From bloggers to established news reporters, coverage of raucous town hall meetings and efforts to “clarify” or sometimes recast the issues in the health reform debate are taking place in multiple forums. Last weekend the Associated Press reported data that showed that competition among health insurers in many market areas is limited, and that in a number of areas one or two companies dominate the marketplace. Critics of the current insurance-based health care payment system often point to a lack of competition among insurers as driving up the cost of premiums, contributing to a growing number of uninsured individuals and families. Democrats pushing a public plan option see that option as competing with private insurers, bringing down premium rates because the public plan will not be required to make a profit, and creating a healthier, more competitive market that will help keep prices down.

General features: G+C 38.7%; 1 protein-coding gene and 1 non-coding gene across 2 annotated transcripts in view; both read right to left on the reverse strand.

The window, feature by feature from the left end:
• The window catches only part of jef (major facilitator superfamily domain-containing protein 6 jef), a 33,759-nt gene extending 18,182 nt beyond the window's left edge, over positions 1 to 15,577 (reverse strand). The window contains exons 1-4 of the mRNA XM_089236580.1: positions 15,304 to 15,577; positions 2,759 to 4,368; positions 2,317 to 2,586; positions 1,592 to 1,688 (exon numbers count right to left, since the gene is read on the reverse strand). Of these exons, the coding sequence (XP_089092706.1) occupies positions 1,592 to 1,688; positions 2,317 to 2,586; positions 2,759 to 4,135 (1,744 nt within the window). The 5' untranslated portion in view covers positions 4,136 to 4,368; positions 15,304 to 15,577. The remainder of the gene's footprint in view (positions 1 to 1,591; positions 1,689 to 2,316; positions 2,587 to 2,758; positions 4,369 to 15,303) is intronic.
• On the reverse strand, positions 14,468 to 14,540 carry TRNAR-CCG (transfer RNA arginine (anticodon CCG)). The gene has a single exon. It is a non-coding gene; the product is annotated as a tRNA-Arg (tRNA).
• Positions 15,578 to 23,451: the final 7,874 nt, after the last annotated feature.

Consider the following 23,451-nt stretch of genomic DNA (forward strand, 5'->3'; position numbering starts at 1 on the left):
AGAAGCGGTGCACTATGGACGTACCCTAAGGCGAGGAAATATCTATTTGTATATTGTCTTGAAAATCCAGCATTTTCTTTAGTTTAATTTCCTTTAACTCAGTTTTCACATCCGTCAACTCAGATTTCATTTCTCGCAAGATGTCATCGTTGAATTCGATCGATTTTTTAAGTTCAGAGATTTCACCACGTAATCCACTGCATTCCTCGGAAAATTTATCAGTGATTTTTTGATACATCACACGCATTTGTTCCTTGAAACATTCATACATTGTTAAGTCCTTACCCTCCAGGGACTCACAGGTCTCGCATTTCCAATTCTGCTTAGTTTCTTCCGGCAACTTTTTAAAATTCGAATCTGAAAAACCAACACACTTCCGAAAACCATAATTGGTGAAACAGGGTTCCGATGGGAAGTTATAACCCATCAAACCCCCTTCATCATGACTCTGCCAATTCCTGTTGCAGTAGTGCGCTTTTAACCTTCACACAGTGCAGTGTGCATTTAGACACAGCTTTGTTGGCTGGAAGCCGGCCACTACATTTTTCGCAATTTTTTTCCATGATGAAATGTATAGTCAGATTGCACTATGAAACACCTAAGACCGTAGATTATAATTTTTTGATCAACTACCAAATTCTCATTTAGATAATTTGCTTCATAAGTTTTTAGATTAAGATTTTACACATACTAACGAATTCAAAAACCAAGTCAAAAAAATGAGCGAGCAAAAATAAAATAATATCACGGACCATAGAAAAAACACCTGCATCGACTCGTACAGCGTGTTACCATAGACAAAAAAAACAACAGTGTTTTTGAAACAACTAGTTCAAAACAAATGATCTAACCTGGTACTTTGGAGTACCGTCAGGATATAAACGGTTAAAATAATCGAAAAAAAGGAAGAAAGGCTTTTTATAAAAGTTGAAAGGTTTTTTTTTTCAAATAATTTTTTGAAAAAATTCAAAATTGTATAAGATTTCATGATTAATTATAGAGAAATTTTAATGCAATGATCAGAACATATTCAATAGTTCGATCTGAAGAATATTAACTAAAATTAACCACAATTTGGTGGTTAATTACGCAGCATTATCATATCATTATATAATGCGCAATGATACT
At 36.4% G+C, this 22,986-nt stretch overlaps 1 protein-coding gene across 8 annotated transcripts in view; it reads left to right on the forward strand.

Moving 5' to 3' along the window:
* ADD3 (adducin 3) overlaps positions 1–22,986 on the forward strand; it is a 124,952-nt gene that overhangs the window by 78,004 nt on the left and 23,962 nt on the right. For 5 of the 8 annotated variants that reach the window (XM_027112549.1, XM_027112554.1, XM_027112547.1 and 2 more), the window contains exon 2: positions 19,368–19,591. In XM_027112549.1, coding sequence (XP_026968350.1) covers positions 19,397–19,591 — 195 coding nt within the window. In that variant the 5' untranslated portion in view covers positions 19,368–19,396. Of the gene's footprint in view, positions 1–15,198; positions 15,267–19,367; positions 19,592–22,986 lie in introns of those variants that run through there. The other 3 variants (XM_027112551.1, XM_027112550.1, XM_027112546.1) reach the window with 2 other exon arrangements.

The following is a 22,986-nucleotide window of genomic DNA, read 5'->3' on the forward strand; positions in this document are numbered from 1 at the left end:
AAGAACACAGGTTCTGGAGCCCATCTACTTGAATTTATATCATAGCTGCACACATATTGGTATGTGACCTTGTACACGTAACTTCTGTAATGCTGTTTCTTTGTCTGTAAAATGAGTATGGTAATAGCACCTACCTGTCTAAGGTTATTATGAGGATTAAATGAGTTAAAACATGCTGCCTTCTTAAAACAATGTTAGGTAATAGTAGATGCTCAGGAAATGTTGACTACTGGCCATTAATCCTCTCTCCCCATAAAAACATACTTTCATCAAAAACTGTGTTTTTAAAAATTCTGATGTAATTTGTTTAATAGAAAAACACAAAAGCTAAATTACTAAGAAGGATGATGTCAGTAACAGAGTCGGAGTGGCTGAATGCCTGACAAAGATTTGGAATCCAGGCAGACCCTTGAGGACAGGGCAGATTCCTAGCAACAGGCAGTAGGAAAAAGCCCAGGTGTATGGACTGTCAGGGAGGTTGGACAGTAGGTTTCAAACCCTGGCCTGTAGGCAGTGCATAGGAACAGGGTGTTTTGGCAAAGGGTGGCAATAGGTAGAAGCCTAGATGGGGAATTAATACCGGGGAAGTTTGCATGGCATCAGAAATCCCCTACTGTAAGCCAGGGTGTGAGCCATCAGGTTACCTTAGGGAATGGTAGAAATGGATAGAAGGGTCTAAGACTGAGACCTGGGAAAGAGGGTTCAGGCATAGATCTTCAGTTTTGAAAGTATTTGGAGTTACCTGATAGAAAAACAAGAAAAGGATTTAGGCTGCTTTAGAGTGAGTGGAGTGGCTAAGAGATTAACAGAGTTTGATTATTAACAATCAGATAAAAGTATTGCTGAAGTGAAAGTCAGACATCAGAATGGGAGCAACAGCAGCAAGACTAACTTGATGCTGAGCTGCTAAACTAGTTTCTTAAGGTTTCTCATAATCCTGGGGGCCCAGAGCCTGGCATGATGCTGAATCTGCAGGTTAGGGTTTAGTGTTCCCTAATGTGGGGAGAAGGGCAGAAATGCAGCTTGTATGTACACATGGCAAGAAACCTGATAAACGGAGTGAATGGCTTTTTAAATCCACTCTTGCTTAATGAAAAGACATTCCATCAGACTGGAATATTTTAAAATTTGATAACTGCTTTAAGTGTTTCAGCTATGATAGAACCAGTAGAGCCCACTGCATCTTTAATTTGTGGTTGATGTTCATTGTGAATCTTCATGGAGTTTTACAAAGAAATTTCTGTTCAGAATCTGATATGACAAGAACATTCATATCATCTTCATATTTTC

President Barack Obama, while indicating earlier in the year that he wants a tax-payer funded option, in Colorado over the weekend said that the public option is “just one sliver” of the entirety of health reform. Press reports quickly followed with details that a public option may not be an Obama-priority after all. However, the Wall Street Journal reported that a group of liberal bloggers raised $309,393 in 72 hours from 5,155 donors for Congressmen demanding the inclusion of a public health plan option. The issue continues to generate press and White House comments seeking to redefine the scope of the health reform package that now appears to be revolving around one issue.
With two weeks to go before Congress reconvenes to once again tackle the health reform issue and attempt to fashion legislation acceptable to both the House and Senate, there appears to be no consensus yet as to whether the public option is out, is in, and if in, what form it will take.